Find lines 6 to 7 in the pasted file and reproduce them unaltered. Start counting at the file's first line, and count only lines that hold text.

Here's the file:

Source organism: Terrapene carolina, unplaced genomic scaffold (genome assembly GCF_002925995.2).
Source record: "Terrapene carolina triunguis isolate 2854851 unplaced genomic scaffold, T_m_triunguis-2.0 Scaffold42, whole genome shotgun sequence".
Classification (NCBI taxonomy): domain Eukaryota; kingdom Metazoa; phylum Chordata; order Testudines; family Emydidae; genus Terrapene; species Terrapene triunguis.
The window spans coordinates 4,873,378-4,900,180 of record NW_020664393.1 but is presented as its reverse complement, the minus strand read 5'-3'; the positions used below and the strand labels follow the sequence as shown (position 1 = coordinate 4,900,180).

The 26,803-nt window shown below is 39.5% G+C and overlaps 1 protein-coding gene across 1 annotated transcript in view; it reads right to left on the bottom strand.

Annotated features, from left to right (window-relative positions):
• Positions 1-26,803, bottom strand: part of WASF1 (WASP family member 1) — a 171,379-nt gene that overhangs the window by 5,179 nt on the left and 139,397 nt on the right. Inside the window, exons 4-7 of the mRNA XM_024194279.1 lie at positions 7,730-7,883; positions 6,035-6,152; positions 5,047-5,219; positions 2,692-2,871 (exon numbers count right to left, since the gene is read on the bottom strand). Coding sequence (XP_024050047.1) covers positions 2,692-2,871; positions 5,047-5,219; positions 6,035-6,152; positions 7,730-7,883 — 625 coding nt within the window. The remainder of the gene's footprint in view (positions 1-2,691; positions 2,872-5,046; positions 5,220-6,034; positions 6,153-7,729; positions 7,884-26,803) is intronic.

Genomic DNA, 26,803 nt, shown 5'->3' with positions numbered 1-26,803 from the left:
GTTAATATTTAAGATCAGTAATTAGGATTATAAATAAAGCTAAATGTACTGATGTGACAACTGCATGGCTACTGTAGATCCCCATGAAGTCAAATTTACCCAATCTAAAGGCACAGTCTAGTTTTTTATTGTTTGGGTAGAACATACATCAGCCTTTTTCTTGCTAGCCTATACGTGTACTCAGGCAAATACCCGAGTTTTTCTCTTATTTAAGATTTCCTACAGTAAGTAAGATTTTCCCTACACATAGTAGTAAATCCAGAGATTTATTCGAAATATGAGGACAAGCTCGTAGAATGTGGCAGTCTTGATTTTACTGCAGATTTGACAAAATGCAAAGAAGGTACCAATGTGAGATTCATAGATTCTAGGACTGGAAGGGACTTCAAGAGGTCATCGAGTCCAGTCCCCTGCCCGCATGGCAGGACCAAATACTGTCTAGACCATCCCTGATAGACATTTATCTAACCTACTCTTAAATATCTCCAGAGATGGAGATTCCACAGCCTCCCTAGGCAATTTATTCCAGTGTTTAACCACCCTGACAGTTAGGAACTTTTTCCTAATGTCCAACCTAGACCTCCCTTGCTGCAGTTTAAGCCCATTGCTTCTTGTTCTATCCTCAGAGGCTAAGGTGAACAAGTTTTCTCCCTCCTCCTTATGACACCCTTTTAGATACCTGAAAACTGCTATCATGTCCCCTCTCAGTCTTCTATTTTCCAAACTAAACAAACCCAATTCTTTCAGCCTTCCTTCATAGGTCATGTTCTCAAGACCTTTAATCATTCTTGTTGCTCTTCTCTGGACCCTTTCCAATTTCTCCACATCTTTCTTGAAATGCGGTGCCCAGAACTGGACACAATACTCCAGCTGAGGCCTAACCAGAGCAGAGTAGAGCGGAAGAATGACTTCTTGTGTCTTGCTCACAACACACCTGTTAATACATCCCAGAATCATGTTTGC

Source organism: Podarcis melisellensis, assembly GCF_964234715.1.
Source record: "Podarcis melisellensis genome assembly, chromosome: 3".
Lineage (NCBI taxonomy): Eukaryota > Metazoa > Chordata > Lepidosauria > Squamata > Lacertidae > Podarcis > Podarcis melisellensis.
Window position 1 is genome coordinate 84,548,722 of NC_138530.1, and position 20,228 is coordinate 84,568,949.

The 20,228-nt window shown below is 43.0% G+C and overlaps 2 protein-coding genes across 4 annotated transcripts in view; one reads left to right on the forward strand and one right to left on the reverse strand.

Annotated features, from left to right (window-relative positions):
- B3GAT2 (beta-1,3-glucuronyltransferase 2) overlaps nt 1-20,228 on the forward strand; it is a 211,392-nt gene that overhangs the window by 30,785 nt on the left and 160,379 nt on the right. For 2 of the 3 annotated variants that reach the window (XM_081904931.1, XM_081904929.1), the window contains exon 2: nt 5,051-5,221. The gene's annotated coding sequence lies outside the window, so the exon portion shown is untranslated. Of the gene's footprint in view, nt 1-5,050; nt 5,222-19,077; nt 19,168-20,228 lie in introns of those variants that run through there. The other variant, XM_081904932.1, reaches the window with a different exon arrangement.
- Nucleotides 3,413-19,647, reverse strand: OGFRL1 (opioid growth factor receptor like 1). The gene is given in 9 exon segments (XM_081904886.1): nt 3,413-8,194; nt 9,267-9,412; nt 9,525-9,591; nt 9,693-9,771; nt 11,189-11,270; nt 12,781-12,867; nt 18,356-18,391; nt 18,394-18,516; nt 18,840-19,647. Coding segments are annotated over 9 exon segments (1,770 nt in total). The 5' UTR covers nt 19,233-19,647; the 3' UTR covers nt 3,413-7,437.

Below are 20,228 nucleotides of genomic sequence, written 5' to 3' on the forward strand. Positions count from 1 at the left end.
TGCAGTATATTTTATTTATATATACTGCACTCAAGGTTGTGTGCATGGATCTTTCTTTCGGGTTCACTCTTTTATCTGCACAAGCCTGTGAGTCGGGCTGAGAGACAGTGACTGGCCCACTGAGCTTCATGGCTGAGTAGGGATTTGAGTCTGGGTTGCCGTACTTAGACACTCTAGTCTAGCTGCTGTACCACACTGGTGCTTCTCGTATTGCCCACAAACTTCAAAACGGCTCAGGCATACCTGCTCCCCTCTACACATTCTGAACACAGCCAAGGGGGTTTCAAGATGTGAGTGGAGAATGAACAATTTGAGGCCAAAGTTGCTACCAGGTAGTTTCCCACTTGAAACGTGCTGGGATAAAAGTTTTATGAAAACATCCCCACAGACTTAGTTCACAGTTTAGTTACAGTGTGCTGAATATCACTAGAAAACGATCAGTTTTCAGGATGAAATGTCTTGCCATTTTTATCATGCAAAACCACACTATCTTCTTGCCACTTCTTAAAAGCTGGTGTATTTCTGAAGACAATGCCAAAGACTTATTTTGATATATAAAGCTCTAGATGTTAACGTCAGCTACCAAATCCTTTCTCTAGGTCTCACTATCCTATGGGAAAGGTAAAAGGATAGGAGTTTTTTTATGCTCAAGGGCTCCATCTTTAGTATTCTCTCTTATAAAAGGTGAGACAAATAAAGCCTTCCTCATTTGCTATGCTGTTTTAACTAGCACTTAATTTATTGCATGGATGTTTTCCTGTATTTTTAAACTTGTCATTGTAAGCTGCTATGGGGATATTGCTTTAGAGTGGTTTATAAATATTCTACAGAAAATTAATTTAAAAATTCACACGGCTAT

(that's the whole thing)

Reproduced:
Annotated features, from left to right (window-relative positions):
• Positions 1-26,803, bottom strand: part of WASF1 (WASP family member 1) — a 171,379-nt gene that overhangs the window by 5,179 nt on the left and 139,397 nt on the right. Inside the window, exons 4-7 of the mRNA XM_024194279.1 lie at positions 7,730-7,883; positions 6,035-6,152; positions 5,047-5,219; positions 2,692-2,871 (exon numbers count right to left, since the gene is read on the bottom strand). Coding sequence (XP_024050047.1) covers positions 2,692-2,871; positions 5,047-5,219; positions 6,035-6,152; positions 7,730-7,883 — 625 coding nt within the window. The remainder of the gene's footprint in view (positions 1-2,691; positions 2,872-5,046; positions 5,220-6,034; positions 6,153-7,729; positions 7,884-26,803) is intronic.